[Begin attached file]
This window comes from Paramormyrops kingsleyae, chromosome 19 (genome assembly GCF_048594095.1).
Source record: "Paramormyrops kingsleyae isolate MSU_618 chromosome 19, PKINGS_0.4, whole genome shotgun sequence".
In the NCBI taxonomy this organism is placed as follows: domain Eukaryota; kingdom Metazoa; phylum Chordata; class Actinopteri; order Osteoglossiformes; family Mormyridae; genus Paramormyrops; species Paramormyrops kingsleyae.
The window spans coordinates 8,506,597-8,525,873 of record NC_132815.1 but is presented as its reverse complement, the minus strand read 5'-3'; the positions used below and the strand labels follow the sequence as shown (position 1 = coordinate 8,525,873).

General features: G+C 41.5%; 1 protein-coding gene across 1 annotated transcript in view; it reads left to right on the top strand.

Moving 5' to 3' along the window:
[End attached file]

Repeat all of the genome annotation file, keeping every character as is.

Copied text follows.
This window comes from Paramormyrops kingsleyae, chromosome 19 (genome assembly GCF_048594095.1).
Source record: "Paramormyrops kingsleyae isolate MSU_618 chromosome 19, PKINGS_0.4, whole genome shotgun sequence".
In the NCBI taxonomy this organism is placed as follows: domain Eukaryota; kingdom Metazoa; phylum Chordata; class Actinopteri; order Osteoglossiformes; family Mormyridae; genus Paramormyrops; species Paramormyrops kingsleyae.
The window spans coordinates 8,506,597-8,525,873 of record NC_132815.1 but is presented as its reverse complement, the minus strand read 5'-3'; the positions used below and the strand labels follow the sequence as shown (position 1 = coordinate 8,525,873).

General features: G+C 41.5%; 1 protein-coding gene across 1 annotated transcript in view; it reads left to right on the top strand.

Moving 5' to 3' along the window: